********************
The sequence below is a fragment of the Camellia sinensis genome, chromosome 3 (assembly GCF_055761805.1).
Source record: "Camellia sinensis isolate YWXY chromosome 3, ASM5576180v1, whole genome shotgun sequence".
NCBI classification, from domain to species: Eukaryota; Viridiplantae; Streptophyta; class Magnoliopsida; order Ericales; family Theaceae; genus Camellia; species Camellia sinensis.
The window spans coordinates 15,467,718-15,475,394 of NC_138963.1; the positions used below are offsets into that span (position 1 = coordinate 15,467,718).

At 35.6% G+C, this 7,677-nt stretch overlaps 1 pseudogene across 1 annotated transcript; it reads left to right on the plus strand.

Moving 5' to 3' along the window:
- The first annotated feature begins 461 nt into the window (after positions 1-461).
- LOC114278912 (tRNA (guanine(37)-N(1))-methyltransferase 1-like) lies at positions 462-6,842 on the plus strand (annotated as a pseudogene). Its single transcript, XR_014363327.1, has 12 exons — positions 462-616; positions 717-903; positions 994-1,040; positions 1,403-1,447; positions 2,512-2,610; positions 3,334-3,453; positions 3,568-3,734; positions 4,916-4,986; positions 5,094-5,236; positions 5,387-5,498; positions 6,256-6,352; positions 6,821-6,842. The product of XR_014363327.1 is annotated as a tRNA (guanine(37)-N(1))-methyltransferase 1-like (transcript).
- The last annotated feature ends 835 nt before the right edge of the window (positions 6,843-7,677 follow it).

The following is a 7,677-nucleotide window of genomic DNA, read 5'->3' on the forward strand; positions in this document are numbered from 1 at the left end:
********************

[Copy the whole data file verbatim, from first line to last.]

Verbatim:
The sequence below is a fragment of the Camellia sinensis genome, chromosome 3 (assembly GCF_055761805.1).
Source record: "Camellia sinensis isolate YWXY chromosome 3, ASM5576180v1, whole genome shotgun sequence".
NCBI classification, from domain to species: Eukaryota; Viridiplantae; Streptophyta; class Magnoliopsida; order Ericales; family Theaceae; genus Camellia; species Camellia sinensis.
The window spans coordinates 15,467,718-15,475,394 of NC_138963.1; the positions used below are offsets into that span (position 1 = coordinate 15,467,718).

At 35.6% G+C, this 7,677-nt stretch overlaps 1 pseudogene across 1 annotated transcript; it reads left to right on the plus strand.

Moving 5' to 3' along the window:
- The first annotated feature begins 461 nt into the window (after positions 1-461).
- LOC114278912 (tRNA (guanine(37)-N(1))-methyltransferase 1-like) lies at positions 462-6,842 on the plus strand (annotated as a pseudogene). Its single transcript, XR_014363327.1, has 12 exons — positions 462-616; positions 717-903; positions 994-1,040; positions 1,403-1,447; positions 2,512-2,610; positions 3,334-3,453; positions 3,568-3,734; positions 4,916-4,986; positions 5,094-5,236; positions 5,387-5,498; positions 6,256-6,352; positions 6,821-6,842. The product of XR_014363327.1 is annotated as a tRNA (guanine(37)-N(1))-methyltransferase 1-like (transcript).
- The last annotated feature ends 835 nt before the right edge of the window (positions 6,843-7,677 follow it).

The following is a 7,677-nucleotide window of genomic DNA, read 5'->3' on the forward strand; positions in this document are numbered from 1 at the left end: